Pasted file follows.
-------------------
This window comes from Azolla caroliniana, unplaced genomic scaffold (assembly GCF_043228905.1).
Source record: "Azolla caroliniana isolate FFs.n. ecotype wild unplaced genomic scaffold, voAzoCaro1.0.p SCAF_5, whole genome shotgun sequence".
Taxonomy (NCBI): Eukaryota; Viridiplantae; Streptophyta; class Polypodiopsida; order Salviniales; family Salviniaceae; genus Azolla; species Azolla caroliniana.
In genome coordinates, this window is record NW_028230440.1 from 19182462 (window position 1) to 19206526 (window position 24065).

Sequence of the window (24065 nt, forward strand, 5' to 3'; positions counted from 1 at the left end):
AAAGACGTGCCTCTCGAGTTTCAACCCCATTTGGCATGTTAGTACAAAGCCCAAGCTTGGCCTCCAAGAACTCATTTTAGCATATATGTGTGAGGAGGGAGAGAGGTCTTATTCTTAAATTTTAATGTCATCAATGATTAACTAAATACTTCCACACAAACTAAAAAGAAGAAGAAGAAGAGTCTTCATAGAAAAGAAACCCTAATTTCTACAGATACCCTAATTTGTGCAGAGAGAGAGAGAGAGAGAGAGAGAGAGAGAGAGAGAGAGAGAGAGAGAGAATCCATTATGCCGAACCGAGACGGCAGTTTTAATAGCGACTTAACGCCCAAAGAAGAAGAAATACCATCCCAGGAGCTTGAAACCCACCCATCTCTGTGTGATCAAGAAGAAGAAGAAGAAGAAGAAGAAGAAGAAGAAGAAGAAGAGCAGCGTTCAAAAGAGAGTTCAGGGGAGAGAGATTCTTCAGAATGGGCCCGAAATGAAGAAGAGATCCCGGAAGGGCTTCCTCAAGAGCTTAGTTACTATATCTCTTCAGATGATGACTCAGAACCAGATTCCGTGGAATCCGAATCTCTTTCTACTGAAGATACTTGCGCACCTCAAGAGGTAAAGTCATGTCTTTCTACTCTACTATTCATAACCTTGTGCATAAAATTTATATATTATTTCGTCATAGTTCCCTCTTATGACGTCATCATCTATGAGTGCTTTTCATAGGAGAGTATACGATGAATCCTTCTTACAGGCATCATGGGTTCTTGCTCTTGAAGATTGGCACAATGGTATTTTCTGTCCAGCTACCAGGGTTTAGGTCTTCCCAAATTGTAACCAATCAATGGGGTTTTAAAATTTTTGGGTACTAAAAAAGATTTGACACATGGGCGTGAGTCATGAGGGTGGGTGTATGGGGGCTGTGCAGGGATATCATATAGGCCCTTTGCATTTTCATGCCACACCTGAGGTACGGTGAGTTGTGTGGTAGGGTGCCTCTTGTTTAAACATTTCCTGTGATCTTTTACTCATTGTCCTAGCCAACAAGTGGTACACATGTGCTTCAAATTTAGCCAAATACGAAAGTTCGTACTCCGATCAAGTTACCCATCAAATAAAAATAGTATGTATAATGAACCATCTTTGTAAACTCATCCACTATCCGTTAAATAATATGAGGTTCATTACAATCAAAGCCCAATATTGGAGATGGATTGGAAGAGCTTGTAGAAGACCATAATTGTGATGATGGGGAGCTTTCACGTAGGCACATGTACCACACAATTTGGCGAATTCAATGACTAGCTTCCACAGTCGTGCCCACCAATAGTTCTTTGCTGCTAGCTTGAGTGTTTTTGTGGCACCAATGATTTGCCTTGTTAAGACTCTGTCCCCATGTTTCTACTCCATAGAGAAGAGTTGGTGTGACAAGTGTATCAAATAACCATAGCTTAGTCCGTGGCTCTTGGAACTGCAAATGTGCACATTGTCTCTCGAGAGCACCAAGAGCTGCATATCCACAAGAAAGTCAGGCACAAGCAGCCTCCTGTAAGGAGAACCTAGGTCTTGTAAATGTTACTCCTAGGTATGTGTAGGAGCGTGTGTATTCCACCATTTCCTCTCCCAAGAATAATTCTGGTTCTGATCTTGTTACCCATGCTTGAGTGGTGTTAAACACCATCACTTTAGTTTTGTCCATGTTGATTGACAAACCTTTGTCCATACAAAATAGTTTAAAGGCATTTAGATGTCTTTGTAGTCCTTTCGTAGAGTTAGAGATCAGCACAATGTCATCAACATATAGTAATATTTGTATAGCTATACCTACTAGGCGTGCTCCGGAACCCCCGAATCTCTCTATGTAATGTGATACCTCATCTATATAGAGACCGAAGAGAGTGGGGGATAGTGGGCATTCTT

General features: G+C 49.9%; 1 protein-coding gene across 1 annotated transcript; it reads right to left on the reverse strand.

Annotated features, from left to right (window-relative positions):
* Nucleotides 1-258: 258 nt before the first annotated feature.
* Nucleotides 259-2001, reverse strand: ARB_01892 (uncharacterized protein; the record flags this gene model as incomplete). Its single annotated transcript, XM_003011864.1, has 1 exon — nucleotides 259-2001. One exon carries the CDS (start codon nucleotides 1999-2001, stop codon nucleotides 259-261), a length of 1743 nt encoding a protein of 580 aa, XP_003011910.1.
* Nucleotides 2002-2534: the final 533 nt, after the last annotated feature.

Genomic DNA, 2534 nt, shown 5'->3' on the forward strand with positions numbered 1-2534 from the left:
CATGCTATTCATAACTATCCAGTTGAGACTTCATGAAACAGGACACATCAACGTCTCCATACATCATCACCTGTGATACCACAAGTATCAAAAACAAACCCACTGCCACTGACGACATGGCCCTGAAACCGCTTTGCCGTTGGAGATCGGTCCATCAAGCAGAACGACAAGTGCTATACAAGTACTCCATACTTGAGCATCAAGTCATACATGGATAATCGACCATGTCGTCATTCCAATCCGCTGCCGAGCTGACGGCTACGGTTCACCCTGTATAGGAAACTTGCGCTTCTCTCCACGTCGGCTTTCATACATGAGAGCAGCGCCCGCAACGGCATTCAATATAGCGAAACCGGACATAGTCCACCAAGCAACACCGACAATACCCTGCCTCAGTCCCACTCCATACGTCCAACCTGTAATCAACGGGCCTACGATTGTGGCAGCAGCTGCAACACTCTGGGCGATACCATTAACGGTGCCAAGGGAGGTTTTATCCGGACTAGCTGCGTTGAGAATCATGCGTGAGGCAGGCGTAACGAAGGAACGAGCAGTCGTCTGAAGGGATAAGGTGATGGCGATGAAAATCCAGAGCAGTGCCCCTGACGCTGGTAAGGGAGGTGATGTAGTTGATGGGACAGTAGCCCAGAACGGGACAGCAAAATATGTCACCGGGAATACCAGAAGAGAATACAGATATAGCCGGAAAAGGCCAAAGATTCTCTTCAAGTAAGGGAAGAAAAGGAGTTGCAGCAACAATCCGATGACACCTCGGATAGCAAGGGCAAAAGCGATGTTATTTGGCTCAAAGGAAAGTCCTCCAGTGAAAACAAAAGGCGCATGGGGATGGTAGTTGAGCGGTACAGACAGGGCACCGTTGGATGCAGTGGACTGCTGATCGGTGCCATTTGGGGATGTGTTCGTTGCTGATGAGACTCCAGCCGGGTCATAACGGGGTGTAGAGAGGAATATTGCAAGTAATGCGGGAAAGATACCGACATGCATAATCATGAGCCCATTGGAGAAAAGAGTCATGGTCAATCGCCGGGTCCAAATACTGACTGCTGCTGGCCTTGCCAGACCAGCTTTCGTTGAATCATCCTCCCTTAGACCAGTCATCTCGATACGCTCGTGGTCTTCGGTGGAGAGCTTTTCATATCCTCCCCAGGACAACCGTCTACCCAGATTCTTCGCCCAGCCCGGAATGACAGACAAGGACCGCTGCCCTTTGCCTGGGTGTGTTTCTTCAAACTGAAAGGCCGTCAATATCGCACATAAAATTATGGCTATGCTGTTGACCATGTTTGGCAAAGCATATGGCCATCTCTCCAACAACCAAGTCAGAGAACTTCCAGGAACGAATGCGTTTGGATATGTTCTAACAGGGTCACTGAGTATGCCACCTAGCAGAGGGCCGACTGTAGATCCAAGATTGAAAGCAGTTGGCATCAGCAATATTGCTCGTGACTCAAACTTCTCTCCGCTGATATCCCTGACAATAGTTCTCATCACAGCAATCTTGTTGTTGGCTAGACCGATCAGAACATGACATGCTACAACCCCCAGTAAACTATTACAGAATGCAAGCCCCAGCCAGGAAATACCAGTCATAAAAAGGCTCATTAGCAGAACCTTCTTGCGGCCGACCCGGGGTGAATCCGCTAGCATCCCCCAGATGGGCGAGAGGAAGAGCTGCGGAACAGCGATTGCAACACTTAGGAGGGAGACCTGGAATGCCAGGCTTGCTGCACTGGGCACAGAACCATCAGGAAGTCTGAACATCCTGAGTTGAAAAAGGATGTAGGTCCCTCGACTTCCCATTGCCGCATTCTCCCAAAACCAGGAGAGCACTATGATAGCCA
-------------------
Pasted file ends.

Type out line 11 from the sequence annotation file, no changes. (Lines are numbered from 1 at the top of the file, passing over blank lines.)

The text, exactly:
* Nucleotides 2002-2534: the final 533 nt, after the last annotated feature.